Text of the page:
State of the Union 2011: Fact Checking President Obama's Speech

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July 2010, the month before most combat forces pulled out, was the deadliest month for Iraqi civilians in two years. In recent days, more than a hundred Iraqis have been wounded in attacks against Shiite pilgrims and other minorities.

War in Afghanistan:

"Thanks to our heroic troops and civilians, fewer Afghans are under the control of the insurgency. There will be tough fighting ahead, and the Afghan government will need to deliver better governance. But we are strengthening the capacity of the Afghan people and building an enduring partnership with them."

The president portrayed an optimistic picture of the war in Afghanistan, but on the ground, there is an alternative narrative that the war is not going so well.

A quarterly assessment of the war by the umbrella security office for NGOs in Afghanistan says there is "indisputable evidence" that conditions in Afghanistan are deteriorating.

Attacks have increased by two-thirds over already record levels in 2009, the "highest annual growth rate we have recorded," the Afghanistan NGO Safety Office says. "Their momentum would appear unaffected by U.S.-led counterinsurgency measures."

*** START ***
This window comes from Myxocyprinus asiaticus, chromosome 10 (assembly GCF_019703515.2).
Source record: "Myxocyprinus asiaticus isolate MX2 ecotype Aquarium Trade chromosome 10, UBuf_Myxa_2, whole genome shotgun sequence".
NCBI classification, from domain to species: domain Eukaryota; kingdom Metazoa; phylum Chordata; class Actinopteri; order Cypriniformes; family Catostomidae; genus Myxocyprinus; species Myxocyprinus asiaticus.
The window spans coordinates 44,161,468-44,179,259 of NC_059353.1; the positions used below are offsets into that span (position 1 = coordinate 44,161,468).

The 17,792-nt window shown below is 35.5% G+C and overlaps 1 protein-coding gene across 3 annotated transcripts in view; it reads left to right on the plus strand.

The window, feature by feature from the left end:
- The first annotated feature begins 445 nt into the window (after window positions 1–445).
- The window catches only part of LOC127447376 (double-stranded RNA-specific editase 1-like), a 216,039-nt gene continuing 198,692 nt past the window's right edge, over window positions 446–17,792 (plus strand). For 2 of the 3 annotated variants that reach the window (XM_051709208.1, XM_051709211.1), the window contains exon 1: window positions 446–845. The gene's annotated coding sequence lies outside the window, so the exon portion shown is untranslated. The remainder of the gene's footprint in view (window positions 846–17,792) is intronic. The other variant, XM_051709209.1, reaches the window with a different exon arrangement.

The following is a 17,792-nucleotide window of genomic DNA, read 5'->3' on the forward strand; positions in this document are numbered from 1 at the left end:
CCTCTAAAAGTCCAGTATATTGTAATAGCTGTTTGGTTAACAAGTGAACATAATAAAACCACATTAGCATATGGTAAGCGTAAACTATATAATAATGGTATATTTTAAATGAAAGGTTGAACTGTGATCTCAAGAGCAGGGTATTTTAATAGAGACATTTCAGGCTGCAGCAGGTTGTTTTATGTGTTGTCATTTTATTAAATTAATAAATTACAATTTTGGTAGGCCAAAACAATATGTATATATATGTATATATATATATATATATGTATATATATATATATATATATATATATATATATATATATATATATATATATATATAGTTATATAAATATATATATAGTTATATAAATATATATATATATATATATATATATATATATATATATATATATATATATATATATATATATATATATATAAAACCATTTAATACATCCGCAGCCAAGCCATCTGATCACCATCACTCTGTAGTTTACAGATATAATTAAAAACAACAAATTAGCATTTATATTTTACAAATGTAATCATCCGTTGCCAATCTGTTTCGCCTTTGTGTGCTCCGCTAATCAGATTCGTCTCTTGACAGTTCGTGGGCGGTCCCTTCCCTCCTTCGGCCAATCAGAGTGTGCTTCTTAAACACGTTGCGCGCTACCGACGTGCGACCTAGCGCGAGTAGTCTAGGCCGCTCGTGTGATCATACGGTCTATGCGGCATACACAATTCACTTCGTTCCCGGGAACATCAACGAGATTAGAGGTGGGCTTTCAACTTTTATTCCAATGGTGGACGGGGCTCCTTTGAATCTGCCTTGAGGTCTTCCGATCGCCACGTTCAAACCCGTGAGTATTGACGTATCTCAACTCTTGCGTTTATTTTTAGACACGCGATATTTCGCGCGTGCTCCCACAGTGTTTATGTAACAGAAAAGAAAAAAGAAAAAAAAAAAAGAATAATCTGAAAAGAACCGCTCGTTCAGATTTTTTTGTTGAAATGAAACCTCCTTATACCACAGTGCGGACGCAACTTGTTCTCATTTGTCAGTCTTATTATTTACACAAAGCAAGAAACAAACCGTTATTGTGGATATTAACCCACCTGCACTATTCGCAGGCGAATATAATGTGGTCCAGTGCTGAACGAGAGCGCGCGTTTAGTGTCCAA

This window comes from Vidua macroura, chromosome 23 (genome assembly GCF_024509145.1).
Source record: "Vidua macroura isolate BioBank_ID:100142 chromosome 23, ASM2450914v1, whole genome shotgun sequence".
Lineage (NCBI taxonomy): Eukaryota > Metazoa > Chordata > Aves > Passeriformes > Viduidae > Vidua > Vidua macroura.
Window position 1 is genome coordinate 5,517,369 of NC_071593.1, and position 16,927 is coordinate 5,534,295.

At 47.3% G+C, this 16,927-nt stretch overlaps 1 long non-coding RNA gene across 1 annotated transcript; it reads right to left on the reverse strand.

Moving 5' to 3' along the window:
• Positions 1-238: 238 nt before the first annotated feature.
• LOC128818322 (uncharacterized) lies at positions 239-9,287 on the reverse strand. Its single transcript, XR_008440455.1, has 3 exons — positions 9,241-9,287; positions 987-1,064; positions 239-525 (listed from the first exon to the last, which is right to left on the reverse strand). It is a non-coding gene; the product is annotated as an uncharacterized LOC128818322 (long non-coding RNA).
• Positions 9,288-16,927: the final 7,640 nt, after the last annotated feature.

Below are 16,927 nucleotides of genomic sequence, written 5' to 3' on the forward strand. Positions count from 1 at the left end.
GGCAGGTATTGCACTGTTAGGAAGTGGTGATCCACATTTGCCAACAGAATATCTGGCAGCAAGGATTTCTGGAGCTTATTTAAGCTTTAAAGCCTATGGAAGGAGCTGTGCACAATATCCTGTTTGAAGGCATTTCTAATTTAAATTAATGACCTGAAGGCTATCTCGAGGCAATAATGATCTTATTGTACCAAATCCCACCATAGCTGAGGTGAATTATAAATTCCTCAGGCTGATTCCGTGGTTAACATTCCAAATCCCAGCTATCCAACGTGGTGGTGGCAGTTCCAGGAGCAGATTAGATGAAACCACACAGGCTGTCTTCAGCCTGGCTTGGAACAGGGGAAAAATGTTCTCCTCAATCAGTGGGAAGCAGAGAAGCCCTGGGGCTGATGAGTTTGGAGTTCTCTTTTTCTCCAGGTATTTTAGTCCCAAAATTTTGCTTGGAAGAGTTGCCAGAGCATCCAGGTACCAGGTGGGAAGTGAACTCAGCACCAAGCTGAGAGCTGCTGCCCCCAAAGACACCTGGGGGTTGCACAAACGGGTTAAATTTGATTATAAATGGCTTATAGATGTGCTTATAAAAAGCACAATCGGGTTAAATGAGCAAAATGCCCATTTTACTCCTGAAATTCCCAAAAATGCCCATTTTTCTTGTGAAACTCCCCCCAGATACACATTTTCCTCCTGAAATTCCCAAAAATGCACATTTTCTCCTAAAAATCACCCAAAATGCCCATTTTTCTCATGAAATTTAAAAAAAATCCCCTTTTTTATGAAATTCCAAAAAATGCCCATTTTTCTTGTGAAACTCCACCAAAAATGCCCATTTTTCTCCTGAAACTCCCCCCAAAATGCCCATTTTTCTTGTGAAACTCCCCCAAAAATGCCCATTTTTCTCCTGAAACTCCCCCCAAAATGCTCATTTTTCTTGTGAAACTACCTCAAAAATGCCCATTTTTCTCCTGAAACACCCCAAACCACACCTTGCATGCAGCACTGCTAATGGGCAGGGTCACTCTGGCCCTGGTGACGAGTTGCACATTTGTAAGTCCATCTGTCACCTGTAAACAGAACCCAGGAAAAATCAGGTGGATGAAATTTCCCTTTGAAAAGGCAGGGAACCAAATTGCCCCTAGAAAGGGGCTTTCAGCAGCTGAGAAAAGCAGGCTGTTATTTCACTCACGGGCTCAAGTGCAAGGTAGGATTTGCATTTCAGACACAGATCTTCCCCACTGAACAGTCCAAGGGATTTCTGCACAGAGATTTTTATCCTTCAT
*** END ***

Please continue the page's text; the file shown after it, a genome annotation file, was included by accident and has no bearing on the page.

There was also a 42 percent increase in fatalities in 2010 from 2009.

The group dismisses U.S. claims that there has been significant progress in the south: "Massive interventions in Helmand and Kandahar ... achieved little other than to diversify and diffuse the insurgency."

Al Qaeda in Pakistan:

"In Pakistan, al Qaeda's leadership is under more pressure than at any point since 2001. Their leaders and operatives are being removed from the battlefield. Their safe havens are shrinking."

Drone attacks in Pakistan's tribal areas, which have grown steadily in the last year, have killed a number of top al Qaeda operatives but the threat from the group is far from over.

The Secretary of State's annual terrorism report released in August said the group was still resilient and remained the biggest threat to U.S. interests around the world. The report pointed to Pakistan and Yemen as countries that were most at risk from al Qaeda and found that the group still had enough outreach in Europe and elsewhere to be able to recruit new members.

In Pakistan, terror attacks continue to plague citizens and suicide attacks allegedly by al Qaeda-affiliated groups have rocked the country. Just today, a teen suicide bomber killed at least 10 people in a suicide attack in Lahore and another attack took place in the southern port city of Karachi.

ABC News' Nick Schifrin contributed to this report.

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